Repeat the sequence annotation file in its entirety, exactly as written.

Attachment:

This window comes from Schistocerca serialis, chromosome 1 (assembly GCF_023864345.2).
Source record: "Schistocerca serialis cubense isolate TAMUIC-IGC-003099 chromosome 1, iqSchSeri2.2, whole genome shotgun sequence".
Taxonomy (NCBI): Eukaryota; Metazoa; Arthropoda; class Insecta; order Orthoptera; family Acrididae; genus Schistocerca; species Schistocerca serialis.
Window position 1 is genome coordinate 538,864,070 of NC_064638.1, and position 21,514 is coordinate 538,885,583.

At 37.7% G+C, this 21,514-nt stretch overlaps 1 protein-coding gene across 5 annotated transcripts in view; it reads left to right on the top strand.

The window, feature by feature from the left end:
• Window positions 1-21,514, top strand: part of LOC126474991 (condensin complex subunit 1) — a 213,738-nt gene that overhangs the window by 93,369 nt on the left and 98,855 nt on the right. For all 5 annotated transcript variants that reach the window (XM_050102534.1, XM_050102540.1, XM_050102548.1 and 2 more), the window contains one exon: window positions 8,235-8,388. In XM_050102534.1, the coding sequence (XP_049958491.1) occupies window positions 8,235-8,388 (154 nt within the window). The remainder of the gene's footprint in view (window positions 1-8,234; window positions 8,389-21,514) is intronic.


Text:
This window comes from Schistocerca serialis, chromosome 1 (assembly GCF_023864345.2).
Source record: "Schistocerca serialis cubense isolate TAMUIC-IGC-003099 chromosome 1, iqSchSeri2.2, whole genome shotgun sequence".
Taxonomy (NCBI): Eukaryota; Metazoa; Arthropoda; class Insecta; order Orthoptera; family Acrididae; genus Schistocerca; species Schistocerca serialis.
Window position 1 is genome coordinate 538,864,070 of NC_064638.1, and position 21,514 is coordinate 538,885,583.

At 37.7% G+C, this 21,514-nt stretch overlaps 1 protein-coding gene across 5 annotated transcripts in view; it reads left to right on the top strand.

The window, feature by feature from the left end:
• Window positions 1-21,514, top strand: part of LOC126474991 (condensin complex subunit 1) — a 213,738-nt gene that overhangs the window by 93,369 nt on the left and 98,855 nt on the right. For all 5 annotated transcript variants that reach the window (XM_050102534.1, XM_050102540.1, XM_050102548.1 and 2 more), the window contains one exon: window positions 8,235-8,388. In XM_050102534.1, the coding sequence (XP_049958491.1) occupies window positions 8,235-8,388 (154 nt within the window). The remainder of the gene's footprint in view (window positions 1-8,234; window positions 8,389-21,514) is intronic.